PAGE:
respiratory tract

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tract

 [trakt]
a longitudinal assemblage of tissues or organs, especially a number of anatomic structures arranged in series and serving a common function, such as the gastrointestinal or urinary tract; also used in reference to a bundle (or fasciculus) of nerve fibers having a common origin, function, and termination within the central nervous system.
alimentary tract alimentary canal.
biliary tract the organs, ducts, and other structures that participate in secretion (the liver), storage (the gallbladder), and delivery (hepatic and bile ducts) of bile into the duodenum. See illustration.
Anatomy of the gallbladder and biliary tract. From Aspinall and Taylor-Robinson, 2002.
corticospinal t's two groups of nerve fibers (the anterior and lateral corticospinal tracts) that originate in the cerebral cortex and run through the spinal cord.
digestive tract alimentary canal.
dorsolateral tract a group of nerve fibers in the lateral funiculus of the spinal cord dorsal to the posterior column.
extrapyramidal tract extrapyramidal system.
gastrointestinal tract the stomach and intestine in continuity; see also digestive system.
iliotibial tract a thickened longitudinal band of fascia lata extending from the tensor muscle downward to the lateral condyle of the tibia.
intestinal tract see intestinal tract.
optic tract the nerve tract proceeding backward from the optic chiasm, around the cerebral peduncle, and dividing into a lateral and medial root, which end in the superior colliculus and lateral geniculate body, respectively.
pyramidal t's collections of motor nerve fibers arising in the brain and passing down through the spinal cord to motor cells in the anterior horns.
respiratory tract respiratory system.
urinary tract the organs and passageways concerned in the production and excretion of urine from the kidneys to the urinary meatus; see also urinary system.
uveal tract the vascular tunic of the eye, comprising the choroid, ciliary body, and iris.

res·pi·ra·to·ry tract

the air passages from the nose to the pulmonary alveoli, through the pharynx, larynx, trachea, and bronchi.

res·pi·ra·to·ry tract

(res'pir-ă-tōr-ē trakt)
The air passages from the nose to the pulmonary alveoli, through the pharynx, larynx, trachea, and bronchi.

Respiratory tract

The air passages from the nose to the air sacs of the lungs, including the pharynx, larynx, trachea, and bronchi.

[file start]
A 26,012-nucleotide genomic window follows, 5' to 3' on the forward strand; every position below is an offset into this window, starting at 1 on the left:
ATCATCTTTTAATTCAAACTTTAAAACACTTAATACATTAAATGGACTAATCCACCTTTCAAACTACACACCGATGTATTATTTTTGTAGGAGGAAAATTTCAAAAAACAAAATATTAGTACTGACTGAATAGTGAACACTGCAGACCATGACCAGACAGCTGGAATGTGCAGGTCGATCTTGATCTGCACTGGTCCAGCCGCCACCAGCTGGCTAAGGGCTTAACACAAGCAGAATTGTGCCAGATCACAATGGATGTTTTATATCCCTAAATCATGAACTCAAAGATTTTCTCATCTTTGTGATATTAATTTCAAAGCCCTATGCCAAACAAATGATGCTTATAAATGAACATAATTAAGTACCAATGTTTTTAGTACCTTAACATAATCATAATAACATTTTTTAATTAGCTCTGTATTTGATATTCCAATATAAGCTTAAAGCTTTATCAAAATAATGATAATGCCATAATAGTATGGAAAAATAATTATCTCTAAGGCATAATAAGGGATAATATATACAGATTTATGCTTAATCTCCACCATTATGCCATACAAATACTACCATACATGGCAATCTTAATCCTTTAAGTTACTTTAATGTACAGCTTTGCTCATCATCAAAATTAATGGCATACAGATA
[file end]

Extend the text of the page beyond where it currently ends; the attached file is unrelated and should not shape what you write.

res·pi·ra·to·ry tract

(res'pir-ă-tōr-ē trakt)
The air passages from the nose to the pulmonary alveoli.
References in periodicals archive ?
Research has shown that the upper respiratory passage expansion is reduced at the end of expiration partly as a result of an increase in the thickness of the lateral pharyngeal wall.
The warm salty broth hydrates, thins mucus secretions, soothes irritated respiratory passages, and provides some nutrition.
Under the plan, a peak-flow meter is used to gauge blockage of respiratory passages and provide an early-warning system.
coli (intestines), staphylococcus and streptococcus (skin, respiratory and oral passages), and various fungi (skin and respiratory passages).
Scleroma of the upper respiratory passages: a CT study.
They are small enough to bypass the natural defenses of upper respiratory passages, such as hairs in the nose or the hairlike cilia in the bronchial tubes.
Although humidifying the air has not been shown to produce any dramatic benefits during daytime trials, I believe that it lessens irritation to the respiratory passages during nighttime sleep, a time when the relative humidity is usually at its lowest in winter, the usual cold season.
Countercurrent heat exchange in the respiratory passages. Proceedings of the National Academy of Sciences 51:1192-1197.
There are a number of symptoms linked to exposure to formaldehyde including irritation of eyes or upper air passages, sensitivity in respiratory passages and skin irritations.
In some people, however, allergens or other factors may spur a misguided immune response in the mast cells of the respiratory passages, in effect "tricking" these cells into churning out a needless supply of leukotrienes.
The most serious type of reaction is anaphylaxis, an immediate, dramatic attack often characterized by itching and flushing of the skin followed by more serious symptoms such as severe vomiting and diarrhea, spasm of the larynx, constriction of respiratory passages, and swelling of blood vessels.
In addition, in the said case intubation, was avoided as there was risk of dislodgement of coin into the lower respiratory passages.